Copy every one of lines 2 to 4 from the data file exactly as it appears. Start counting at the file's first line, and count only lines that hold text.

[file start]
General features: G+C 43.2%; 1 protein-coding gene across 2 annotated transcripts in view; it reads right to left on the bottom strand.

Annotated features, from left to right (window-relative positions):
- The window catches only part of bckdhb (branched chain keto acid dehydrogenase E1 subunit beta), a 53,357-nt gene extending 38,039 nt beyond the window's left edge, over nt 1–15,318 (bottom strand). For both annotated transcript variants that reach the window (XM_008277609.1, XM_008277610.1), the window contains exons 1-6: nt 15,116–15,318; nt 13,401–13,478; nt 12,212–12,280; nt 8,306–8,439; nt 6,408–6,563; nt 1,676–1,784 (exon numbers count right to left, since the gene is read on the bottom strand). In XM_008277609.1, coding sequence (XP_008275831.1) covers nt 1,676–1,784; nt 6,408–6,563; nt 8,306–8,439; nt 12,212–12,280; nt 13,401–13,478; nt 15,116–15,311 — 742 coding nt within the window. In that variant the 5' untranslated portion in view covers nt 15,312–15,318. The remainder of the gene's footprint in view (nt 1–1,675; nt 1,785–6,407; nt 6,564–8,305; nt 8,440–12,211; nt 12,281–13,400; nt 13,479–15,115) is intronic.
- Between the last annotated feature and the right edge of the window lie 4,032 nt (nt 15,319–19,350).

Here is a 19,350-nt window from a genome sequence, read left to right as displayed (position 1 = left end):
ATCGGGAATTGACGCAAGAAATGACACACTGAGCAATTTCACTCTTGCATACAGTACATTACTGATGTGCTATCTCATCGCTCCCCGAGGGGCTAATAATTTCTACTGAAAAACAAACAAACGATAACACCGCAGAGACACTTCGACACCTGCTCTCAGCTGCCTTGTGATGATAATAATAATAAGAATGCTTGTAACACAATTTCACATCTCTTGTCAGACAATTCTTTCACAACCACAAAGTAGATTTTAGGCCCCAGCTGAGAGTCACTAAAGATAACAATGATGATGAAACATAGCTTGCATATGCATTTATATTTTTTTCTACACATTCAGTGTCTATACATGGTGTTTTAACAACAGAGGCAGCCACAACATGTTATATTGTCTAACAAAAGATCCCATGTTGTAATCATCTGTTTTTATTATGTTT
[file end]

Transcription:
Annotated features, from left to right (window-relative positions):
- The window catches only part of bckdhb (branched chain keto acid dehydrogenase E1 subunit beta), a 53,357-nt gene extending 38,039 nt beyond the window's left edge, over nt 1–15,318 (bottom strand). For both annotated transcript variants that reach the window (XM_008277609.1, XM_008277610.1), the window contains exons 1-6: nt 15,116–15,318; nt 13,401–13,478; nt 12,212–12,280; nt 8,306–8,439; nt 6,408–6,563; nt 1,676–1,784 (exon numbers count right to left, since the gene is read on the bottom strand). In XM_008277609.1, coding sequence (XP_008275831.1) covers nt 1,676–1,784; nt 6,408–6,563; nt 8,306–8,439; nt 12,212–12,280; nt 13,401–13,478; nt 15,116–15,311 — 742 coding nt within the window. In that variant the 5' untranslated portion in view covers nt 15,312–15,318. The remainder of the gene's footprint in view (nt 1–1,675; nt 1,785–6,407; nt 6,564–8,305; nt 8,440–12,211; nt 12,281–13,400; nt 13,479–15,115) is intronic.
- Between the last annotated feature and the right edge of the window lie 4,032 nt (nt 15,319–19,350).